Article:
By the first of the year, 2010 she'd seen him no more, and fully expected never to see him again. She knew he'd pawned her great aunt's diamond ring, which had come up missing.

Patti stepped where she could be seen in the light by him. She spoke loud enough to be heard, with a firmless in her voice he never expected to face evidently.

"After what happened here, you've got no business on this property. You need to leave now." Patti turned and opened her front porch door to enter,

"And happy aniversay." She slammed the door, turned the lock, and shut off the front porch lights in one fell quick motion.

Then she collapsed against the door, slipping down to the ground, as her two large dogs came to console her. She half-sat and half-leaned against the door for a number of hours. Then about 3:00 am, she opened the door to make sure he was gone. She put both dogs on a leash, and they found no new smells.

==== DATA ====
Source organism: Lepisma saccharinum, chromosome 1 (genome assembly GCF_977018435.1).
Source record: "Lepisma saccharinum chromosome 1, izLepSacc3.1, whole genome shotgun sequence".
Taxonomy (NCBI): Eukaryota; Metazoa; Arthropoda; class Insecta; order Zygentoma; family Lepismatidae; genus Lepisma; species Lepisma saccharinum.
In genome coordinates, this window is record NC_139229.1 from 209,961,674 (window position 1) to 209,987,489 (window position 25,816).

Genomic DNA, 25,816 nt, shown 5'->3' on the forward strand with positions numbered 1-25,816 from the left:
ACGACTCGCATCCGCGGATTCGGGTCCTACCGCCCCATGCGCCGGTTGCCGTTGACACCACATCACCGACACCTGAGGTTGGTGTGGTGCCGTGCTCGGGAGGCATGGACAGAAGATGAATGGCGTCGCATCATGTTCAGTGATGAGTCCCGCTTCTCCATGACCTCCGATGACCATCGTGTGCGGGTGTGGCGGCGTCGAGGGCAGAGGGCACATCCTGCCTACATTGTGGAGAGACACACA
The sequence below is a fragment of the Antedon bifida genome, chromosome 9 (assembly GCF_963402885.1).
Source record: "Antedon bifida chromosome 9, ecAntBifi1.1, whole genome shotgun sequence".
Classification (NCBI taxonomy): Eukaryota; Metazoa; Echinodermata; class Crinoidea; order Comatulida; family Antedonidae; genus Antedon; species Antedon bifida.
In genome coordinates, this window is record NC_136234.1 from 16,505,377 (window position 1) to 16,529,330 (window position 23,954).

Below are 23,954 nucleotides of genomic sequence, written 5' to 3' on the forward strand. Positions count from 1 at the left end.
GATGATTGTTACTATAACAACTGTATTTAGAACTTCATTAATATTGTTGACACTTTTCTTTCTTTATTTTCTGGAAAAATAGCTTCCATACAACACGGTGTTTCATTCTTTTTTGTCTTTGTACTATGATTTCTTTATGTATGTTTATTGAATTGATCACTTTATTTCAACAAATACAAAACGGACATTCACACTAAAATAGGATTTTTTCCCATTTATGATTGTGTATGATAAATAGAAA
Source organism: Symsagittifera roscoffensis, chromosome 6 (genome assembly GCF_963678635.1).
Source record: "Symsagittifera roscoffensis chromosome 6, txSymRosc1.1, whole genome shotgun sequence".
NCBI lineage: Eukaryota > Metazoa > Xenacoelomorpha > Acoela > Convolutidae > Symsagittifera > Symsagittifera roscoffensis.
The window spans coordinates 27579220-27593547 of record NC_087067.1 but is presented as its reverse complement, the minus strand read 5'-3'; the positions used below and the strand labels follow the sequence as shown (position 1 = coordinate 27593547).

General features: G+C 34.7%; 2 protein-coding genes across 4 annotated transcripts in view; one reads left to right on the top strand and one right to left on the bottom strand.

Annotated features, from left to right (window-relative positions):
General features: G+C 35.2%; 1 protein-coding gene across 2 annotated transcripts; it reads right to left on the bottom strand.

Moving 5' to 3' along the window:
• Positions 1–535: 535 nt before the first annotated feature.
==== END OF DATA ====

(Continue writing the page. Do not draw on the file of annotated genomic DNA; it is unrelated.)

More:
Patti brought the dogs in and dressed to sleep for the night. She didn't usually sleep in so many clothes, but that night she wore two tight tops, jeans, and hose to bed.

She wished she still had xyrem foor sleeping, because racing throught and half-memories haunted her till dawn

Consequently, Benjamin had returned a year later, totally jovial, a smile on his face, and ready to party.

Standing on the porch that cool November night, I wished for a weapon. Instead, I stood up as straight as I could (making me three or four inches taller than him, as he was bouncing back and foth from the bottom step.